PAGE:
Film Photography for Digital Shooters #2: Types of Film
In the first part of this series, we explored the one-of-a-kind world of film photography with hopes of igniting a spark of interest in all of you digital aficionados out there. Now, we’re ready to delve further into the world of film by exploring the different types of film made today. Although in the end, a photographer may choose film based on his or her personal taste, each film type comes with its own inherent set of strengths and weaknesses.
The most important difference between film types is the size of the film itself. Like in digital photography, a smaller film size (akin to a smaller censor) will produce images with less detail and more depth of field than a larger film size or sensor. In this post, we’ll explain the differences between the three major film sizes (35mm, Medium Format, and Large Format) and highlight some of the benefits of shooting with each.
35mm Photography: The Gold Standard
The most common film type today is 35mm film. The name 35mm refers to the width of each frame on the roll. While 35mm is the smallest of the three main film types, don’t underestimate the quality of the image it can deliver. Sized equally to the censor size of professional full-frame DSLRS (and slightly larger than most entry-level DSLRS), 35mm film is a great entry point into shooting with film that offers a portable and user-friendly experience not unlike shooting with a DSLR.
35mm film comes in roll form, allowing you to shoot up to 36 frames per roll, depending on the roll size and the type of camera you’re using. A very useful advantage to shooting with 35mm is the option of purchasing bulk rolls of film. With the use of a bulk loader, empty film spool and light-safe bag (or dark room) you can create your own rolls of varying length to accommodate whatever project you take on. This method allows you to develop a valuable skill that saves you money in the long run.
Brands like Ilford, T-max and Fuji and Kodak offer 35mm film in black & white and color in various speeds (for more on film speed, keep reading!). If you’re looking for something easy to learn, with a relatively low cost of entry, 35mm might be the film type for you.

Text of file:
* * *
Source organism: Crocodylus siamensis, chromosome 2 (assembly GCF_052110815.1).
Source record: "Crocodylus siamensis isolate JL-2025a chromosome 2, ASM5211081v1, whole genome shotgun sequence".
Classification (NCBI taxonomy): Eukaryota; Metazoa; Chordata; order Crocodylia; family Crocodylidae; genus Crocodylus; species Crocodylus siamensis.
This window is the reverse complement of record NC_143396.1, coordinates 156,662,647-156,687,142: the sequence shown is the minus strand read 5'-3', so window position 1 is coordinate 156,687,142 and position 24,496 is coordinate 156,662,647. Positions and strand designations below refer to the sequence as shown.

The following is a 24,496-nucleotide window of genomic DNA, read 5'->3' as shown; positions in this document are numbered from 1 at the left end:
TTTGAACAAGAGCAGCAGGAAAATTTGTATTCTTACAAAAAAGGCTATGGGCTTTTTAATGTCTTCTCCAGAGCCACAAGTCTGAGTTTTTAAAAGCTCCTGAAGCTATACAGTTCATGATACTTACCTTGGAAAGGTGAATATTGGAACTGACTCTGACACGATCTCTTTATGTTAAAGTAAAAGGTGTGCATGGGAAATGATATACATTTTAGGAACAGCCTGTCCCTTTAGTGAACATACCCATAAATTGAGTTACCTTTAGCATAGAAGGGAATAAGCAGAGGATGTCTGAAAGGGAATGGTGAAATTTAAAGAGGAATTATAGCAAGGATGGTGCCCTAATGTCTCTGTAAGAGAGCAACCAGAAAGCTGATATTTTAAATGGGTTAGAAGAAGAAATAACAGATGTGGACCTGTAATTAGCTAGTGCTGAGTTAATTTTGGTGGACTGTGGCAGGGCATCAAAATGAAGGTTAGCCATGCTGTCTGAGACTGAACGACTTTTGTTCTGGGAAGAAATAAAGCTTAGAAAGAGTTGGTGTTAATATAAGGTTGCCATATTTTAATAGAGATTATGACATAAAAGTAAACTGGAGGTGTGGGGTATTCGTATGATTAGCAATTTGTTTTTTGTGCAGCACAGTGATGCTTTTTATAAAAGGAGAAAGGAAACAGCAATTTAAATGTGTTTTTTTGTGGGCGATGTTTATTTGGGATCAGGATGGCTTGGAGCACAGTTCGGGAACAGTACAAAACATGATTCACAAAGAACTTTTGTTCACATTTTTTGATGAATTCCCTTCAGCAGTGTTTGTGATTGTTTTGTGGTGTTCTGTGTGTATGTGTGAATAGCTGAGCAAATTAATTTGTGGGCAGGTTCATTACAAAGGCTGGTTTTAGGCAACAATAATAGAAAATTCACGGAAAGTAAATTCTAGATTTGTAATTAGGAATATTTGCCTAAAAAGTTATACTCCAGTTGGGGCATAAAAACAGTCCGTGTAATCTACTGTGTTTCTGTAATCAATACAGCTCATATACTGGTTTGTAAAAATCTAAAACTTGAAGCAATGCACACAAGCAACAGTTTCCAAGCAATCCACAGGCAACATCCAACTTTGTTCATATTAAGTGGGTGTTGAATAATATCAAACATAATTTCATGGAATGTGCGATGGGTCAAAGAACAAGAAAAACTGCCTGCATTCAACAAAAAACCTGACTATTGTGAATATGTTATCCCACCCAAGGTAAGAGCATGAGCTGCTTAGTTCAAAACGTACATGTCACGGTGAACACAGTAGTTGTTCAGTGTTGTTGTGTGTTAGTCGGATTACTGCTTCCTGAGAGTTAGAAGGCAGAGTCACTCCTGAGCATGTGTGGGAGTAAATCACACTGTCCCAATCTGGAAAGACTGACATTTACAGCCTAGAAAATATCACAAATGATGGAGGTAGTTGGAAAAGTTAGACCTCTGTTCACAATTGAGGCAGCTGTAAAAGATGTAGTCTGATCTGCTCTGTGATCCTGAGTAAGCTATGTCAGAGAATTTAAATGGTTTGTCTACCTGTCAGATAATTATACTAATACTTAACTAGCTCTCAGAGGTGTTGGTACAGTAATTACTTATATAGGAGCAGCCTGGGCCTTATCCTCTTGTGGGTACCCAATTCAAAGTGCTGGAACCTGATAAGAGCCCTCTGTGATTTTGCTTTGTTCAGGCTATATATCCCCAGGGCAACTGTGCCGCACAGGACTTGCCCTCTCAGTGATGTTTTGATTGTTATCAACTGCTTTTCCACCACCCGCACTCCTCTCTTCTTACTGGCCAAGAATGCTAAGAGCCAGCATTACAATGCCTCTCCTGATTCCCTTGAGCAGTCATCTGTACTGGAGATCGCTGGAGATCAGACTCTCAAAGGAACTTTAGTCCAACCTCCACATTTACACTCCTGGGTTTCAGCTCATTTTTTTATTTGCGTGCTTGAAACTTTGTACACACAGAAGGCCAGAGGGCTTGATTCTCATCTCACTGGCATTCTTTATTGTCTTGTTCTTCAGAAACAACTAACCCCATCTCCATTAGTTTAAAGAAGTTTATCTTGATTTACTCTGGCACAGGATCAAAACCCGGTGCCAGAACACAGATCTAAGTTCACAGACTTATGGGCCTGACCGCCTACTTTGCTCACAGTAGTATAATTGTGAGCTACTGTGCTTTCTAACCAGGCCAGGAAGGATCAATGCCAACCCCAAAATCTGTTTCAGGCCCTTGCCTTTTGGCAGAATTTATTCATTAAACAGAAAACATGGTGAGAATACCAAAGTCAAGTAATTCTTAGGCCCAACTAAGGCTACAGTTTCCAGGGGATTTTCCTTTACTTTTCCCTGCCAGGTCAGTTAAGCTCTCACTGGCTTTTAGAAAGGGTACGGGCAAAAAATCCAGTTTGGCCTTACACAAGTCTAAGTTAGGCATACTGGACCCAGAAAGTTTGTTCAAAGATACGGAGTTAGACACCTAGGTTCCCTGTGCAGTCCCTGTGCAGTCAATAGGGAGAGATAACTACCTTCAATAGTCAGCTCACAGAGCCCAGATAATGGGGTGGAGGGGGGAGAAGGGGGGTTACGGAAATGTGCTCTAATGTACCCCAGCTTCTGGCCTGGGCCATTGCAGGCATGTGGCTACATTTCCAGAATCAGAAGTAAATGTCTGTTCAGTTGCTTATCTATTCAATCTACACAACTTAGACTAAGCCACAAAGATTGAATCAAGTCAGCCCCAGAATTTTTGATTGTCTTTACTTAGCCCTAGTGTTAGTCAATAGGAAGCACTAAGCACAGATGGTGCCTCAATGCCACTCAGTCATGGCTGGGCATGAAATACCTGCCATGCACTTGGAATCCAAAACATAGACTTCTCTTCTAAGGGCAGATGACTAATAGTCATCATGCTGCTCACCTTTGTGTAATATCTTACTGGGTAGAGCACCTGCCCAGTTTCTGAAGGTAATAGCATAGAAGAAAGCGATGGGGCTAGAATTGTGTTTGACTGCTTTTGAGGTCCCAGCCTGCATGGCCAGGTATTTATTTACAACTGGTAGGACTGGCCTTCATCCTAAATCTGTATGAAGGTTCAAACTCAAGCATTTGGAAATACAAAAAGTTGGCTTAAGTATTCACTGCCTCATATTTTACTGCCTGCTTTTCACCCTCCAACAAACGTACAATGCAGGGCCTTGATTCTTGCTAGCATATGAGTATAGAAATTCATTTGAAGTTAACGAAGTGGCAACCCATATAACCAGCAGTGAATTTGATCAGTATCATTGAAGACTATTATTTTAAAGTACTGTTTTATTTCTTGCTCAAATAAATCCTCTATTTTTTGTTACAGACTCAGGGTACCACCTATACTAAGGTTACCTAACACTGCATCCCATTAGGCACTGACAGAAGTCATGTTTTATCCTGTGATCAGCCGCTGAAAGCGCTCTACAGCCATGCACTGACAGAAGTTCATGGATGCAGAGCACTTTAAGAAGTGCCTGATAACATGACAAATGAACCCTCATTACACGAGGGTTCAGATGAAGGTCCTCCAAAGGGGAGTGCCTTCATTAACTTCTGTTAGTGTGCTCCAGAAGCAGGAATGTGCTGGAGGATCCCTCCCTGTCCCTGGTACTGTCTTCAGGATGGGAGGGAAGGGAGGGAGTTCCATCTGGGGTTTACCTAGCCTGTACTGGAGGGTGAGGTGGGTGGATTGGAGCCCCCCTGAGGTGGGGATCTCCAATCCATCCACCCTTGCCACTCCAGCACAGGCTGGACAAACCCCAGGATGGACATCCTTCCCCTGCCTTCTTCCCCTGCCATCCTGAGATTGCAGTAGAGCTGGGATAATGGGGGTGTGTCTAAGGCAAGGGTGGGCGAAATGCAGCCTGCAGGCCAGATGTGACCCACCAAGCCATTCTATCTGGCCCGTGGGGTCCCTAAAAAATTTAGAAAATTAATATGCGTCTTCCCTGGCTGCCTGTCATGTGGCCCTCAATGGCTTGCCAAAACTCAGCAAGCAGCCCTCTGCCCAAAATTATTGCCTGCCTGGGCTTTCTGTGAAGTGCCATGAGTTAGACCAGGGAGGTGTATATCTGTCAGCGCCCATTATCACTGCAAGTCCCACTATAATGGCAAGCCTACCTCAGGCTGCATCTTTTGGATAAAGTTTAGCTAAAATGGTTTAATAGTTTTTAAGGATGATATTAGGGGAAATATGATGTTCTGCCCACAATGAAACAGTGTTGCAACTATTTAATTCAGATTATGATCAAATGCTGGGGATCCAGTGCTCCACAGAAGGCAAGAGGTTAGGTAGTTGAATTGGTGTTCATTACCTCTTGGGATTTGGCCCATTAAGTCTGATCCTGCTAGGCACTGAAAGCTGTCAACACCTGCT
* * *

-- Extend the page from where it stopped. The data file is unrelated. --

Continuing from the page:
Medium Format Photography: An Artful Alternative
If you’re looking for a different experience, perhaps you’d enjoy shooting with medium format film. Slightly more complicated, medium format film comes in two standard sizes called 120 and 220, though both feature films that are approximately 6cm (or 60mm) in width, as opposed to the significantly smaller 35mm. The size of each film frame itself can vary greatly, depending on the type of camera you use it in. Common frame sizes include 6cm x 6cm (square), 6×7, and 6×9, and the format of the frame will determine how many frames come on each roll. 120, which is shorter, will usually feature 10-16 frames, while 220, which is longer, will feature 20-32 frames.
But don’t get too bogged down by the numbers. The important thing to remember is that these larger negatives have the ability to capture fine detail with resonating clarity, capable of being enlarged make very big prints without increased graininess or blurring. Hasselblad, Holga, Mamiya, Lomography and Fuji all produce medium format cameras at a wide range of price points and with varying features. And most medium format cameras are easy to operate if you already have experience shooting a DSLR or 35mm camera.
The biggest reason to consider it? While the quality of 35mm photography can be digitally attained through relatively inexpensive means, medium format digital cameras (meaning, digital cameras with 6cm-wide censors) retail upwards of $10,000.
Large Format Photography: The Film for the Ages